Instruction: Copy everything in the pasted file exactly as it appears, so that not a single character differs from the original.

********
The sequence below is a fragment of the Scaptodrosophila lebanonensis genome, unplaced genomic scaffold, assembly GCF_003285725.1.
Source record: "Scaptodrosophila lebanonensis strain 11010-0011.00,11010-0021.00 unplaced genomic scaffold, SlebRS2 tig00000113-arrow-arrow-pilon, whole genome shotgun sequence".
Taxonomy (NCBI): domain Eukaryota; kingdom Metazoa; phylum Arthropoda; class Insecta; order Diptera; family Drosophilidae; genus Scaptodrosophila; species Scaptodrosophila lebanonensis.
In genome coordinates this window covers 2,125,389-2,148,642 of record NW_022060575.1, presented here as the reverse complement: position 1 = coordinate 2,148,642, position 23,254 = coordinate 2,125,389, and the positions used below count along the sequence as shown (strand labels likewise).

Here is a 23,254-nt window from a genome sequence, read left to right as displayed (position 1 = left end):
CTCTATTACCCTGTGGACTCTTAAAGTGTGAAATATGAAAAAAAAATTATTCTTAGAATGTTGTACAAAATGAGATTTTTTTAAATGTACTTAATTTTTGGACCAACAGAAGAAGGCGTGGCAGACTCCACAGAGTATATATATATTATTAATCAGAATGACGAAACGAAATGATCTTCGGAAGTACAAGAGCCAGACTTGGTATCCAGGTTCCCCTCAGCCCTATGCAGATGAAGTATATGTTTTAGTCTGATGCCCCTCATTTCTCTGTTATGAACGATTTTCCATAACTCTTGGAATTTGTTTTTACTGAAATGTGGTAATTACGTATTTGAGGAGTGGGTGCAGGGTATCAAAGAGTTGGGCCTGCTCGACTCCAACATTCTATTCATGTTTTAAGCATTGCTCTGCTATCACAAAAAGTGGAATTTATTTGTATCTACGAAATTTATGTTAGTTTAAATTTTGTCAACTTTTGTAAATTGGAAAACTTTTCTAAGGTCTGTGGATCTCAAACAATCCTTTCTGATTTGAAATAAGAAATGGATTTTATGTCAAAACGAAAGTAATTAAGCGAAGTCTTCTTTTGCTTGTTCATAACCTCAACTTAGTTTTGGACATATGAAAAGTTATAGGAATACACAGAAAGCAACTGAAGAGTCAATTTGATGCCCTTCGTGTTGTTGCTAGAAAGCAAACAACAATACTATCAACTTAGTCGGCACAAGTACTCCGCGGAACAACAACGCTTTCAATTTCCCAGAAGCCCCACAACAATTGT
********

The sequence below is a fragment of the Scaptodrosophila lebanonensis genome, unplaced genomic scaffold, assembly GCF_003285725.1.
Source record: "Scaptodrosophila lebanonensis strain 11010-0011.00,11010-0021.00 unplaced genomic scaffold, SlebRS2 tig00000113-arrow-arrow-pilon, whole genome shotgun sequence".
Taxonomy (NCBI): domain Eukaryota; kingdom Metazoa; phylum Arthropoda; class Insecta; order Diptera; family Drosophilidae; genus Scaptodrosophila; species Scaptodrosophila lebanonensis.
In genome coordinates this window covers 2,125,389-2,148,642 of record NW_022060575.1, presented here as the reverse complement: position 1 = coordinate 2,148,642, position 23,254 = coordinate 2,125,389, and the positions used below count along the sequence as shown (strand labels likewise).

Here is a 23,254-nt window from a genome sequence, read left to right as displayed (position 1 = left end):
CTCTATTACCCTGTGGACTCTTAAAGTGTGAAATATGAAAAAAAAATTATTCTTAGAATGTTGTACAAAATGAGATTTTTTTAAATGTACTTAATTTTTGGACCAACAGAAGAAGGCGTGGCAGACTCCACAGAGTATATATATATTATTAATCAGAATGACGAAACGAAATGATCTTCGGAAGTACAAGAGCCAGACTTGGTATCCAGGTTCCCCTCAGCCCTATGCAGATGAAGTATATGTTTTAGTCTGATGCCCCTCATTTCTCTGTTATGAACGATTTTCCATAACTCTTGGAATTTGTTTTTACTGAAATGTGGTAATTACGTATTTGAGGAGTGGGTGCAGGGTATCAAAGAGTTGGGCCTGCTCGACTCCAACATTCTATTCATGTTTTAAGCATTGCTCTGCTATCACAAAAAGTGGAATTTATTTGTATCTACGAAATTTATGTTAGTTTAAATTTTGTCAACTTTTGTAAATTGGAAAACTTTTCTAAGGTCTGTGGATCTCAAACAATCCTTTCTGATTTGAAATAAGAAATGGATTTTATGTCAAAACGAAAGTAATTAAGCGAAGTCTTCTTTTGCTTGTTCATAACCTCAACTTAGTTTTGGACATATGAAAAGTTATAGGAATACACAGAAAGCAACTGAAGAGTCAATTTGATGCCCTTCGTGTTGTTGCTAGAAAGCAAACAACAATACTATCAACTTAGTCGGCACAAGTACTCCGCGGAACAACAACGCTTTCAATTTCCCAGAAGCCCCACAACAATTGT